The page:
An announcement on May 12 by AAPS Superintendent Jeanice Swift that school-aged childcare (SACC) will be paused for the 2021-22 school year sparked community uproar, a petition that has received more than 1100 signatures and spirited debates in Board of Education meetings.
The pause was largely due to COVID-19 safety concerns and a lack of SACC staffing, a long-time concern for childcare. Staff are hourly-paid workers and must get certification to work. Amid a national difficulty for employers to find hourly labor, the district has indicated low expectations for finding the necessary staff. Even with staff comparable to past years, the AAPS model of large-group SACC will risk COVID-19 spread, and more staff would be required in the 2021-22 school year to run a program in accordance with safety guidelines.
According to the CDC, there is evidence of COVID-19 transmission through elementary childcare settings. Guidelines warn, however, that there are significant benefits of childcare to children, working families and communities. The CDC’s guidance is not intended to supersede more local information.
“The benefits of keeping childcare programs open should be weighed against the risks posed by COVID-19 spread in the childcare program and community,” the guidelines read.
The State of Michigan provides similar safety information, but urges that, “Schools are strongly encouraged to allow childcare and after-school programming to occur in-person in school buildings.”
Parents and community members have criticized the decision for the disproportionate impact it will have on working mothers and families of color. A petition calling for the reinstatement of childcare organized by two AAPS parents, Andrea Huang and Liz Lin, garnered over 1100 signatures.
“Childcare is such a critical part of what makes life work for so many working families, especially working mothers, and especially families of color,” Lin, a member of the board of directors of Community Day Care, a local childcare non-profit, said. “And you know, we’re already coming off of this year when women and families of color have suffered so many economic losses because of not having childcare… So for this district, which claims to value equity and justice, to suddenly announce that they will not be offering before and aftercare that so many families rely on… I was shocked by it.”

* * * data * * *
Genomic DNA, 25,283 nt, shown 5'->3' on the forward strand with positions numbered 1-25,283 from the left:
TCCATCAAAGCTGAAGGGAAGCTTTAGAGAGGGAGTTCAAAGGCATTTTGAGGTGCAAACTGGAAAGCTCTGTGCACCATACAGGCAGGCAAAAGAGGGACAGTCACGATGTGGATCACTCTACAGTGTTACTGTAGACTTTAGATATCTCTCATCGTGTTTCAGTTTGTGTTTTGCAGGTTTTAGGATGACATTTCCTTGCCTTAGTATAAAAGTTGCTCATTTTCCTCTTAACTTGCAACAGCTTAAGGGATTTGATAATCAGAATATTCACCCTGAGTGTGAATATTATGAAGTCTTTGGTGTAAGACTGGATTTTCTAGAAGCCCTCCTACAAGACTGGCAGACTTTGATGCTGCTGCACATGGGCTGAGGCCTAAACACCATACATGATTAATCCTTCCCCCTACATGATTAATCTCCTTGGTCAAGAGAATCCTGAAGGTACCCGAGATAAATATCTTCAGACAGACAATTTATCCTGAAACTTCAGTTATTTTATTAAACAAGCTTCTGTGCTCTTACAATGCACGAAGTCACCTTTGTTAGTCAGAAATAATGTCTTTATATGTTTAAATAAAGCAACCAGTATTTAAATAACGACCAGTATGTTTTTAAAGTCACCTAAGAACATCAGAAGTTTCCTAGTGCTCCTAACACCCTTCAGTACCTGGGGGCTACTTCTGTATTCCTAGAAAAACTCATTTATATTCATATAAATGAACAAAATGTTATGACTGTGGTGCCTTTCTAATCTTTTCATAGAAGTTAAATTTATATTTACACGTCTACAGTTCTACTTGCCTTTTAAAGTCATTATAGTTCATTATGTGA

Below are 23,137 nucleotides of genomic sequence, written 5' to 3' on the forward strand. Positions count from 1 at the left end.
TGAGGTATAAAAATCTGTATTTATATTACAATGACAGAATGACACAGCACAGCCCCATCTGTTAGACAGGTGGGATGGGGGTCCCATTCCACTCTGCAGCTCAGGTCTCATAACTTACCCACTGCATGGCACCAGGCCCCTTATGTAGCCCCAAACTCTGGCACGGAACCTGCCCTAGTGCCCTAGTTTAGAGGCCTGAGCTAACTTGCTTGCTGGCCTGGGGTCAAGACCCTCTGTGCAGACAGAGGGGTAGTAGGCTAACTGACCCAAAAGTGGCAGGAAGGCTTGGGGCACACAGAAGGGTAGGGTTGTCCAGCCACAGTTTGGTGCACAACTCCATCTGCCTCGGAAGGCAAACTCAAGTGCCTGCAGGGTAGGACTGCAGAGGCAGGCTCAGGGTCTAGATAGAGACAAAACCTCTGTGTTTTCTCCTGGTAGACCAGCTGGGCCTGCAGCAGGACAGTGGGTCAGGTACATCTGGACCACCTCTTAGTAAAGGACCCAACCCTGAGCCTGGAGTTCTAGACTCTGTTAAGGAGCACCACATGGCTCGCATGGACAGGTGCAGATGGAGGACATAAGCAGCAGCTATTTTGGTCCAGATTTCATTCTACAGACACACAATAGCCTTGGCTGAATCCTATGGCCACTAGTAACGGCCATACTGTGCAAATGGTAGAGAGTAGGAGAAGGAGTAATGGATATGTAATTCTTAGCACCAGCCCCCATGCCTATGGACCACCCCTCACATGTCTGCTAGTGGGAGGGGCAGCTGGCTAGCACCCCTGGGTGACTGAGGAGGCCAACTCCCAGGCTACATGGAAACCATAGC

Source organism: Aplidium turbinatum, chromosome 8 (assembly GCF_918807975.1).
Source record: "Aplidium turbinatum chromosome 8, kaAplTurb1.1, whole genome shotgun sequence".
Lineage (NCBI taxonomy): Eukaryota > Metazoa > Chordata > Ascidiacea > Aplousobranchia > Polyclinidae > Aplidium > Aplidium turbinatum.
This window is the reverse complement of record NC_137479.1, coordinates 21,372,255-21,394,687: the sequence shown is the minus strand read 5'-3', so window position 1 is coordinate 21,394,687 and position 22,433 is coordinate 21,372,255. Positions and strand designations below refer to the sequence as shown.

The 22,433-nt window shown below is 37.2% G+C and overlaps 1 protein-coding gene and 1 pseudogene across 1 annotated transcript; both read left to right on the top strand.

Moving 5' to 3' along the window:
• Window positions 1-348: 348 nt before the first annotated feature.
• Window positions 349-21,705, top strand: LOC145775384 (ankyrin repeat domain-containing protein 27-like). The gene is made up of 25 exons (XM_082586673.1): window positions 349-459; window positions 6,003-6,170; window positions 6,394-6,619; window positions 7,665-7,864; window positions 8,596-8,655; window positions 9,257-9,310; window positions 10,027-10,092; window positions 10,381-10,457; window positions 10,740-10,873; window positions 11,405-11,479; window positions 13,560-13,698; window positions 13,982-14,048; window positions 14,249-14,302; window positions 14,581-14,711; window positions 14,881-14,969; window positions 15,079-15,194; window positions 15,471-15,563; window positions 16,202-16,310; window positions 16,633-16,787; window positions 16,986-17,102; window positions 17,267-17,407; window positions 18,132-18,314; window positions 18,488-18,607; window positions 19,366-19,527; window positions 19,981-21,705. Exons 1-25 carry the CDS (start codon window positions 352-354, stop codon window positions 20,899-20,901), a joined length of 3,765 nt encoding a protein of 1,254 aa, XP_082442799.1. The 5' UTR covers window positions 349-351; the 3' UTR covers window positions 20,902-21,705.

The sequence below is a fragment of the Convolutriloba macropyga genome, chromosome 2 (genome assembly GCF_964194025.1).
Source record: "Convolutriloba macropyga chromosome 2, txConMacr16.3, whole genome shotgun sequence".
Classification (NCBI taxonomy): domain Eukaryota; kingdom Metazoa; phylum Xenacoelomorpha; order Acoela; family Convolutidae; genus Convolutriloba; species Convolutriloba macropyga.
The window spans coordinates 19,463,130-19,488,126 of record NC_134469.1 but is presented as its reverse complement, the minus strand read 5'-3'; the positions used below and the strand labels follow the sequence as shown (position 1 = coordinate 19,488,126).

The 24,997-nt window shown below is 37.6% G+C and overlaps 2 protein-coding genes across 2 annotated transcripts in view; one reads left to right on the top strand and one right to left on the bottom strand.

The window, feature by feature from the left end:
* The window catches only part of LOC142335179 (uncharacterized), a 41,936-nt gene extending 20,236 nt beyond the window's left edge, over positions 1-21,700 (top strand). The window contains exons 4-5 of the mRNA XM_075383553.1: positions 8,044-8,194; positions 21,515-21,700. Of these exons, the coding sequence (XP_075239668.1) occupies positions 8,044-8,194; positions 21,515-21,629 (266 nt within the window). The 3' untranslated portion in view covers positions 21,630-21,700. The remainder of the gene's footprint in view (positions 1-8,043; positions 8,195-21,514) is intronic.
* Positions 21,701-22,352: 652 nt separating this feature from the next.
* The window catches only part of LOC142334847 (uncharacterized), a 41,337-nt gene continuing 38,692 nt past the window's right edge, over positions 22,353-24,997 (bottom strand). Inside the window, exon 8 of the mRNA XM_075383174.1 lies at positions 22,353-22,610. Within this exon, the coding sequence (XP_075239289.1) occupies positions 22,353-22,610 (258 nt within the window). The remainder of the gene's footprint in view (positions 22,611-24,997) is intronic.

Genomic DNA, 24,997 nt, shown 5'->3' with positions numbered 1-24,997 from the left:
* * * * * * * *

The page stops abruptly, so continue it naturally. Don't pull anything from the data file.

Rachele Stucker, a single mother of a third-grader, will be moving her child out of the district next fall due to the pause. She has applied to three nearby districts and a private school but worries her son will not gain admission due to his Individualized Education Program and has felt overwhelmed by the change.
“I don’t sleep,” Stucker said. “My blood pressure is so high that I’ve had to go to urgent care. I really feel like I’m on the verge of losing my job. Because if I can’t work full time, then I won’t be able to continue working. It’s very stressful for my child because he sees the stress that I’m under and he feels somehow responsible for it, even though it’s not his fault.”
Swift argues that the pause will present an opportunity for the district to redesign in a more equitable way after the pandemic.
“What you will see as we begin to redesign smaller group programs, you will see a priority beginning in those areas of greatest need in our community,” Swift said. “We are also working with our community centers we see that are situated in our areas of greatest need so that we can support in strengthening after-school programming right in the community.”
In the weeks following this decision, parents have begun to organize informal childcare coops over social media and look for other options. Annette Sobocinski is the executive director of Child Care Network (CCN), a nonprofit organization helping families find childcare options.
“Use [CCN] as a resource,” Sobocinski said. “We have lots of supports that we can provide to families and so reach out. Our staff is available.”
Board Trustee Jeff Gaynor, who believes the Board should look for more solutions, believes childcare will continue to be discussed over the summer as guidelines and vaccination rates shift.
“I know at least a couple of other trustees are concerned and think that we should do all we can so I expect it’ll stay in the public view,” Gaynor said. “Of course, decisions can always be modified as things change, as time goes on.”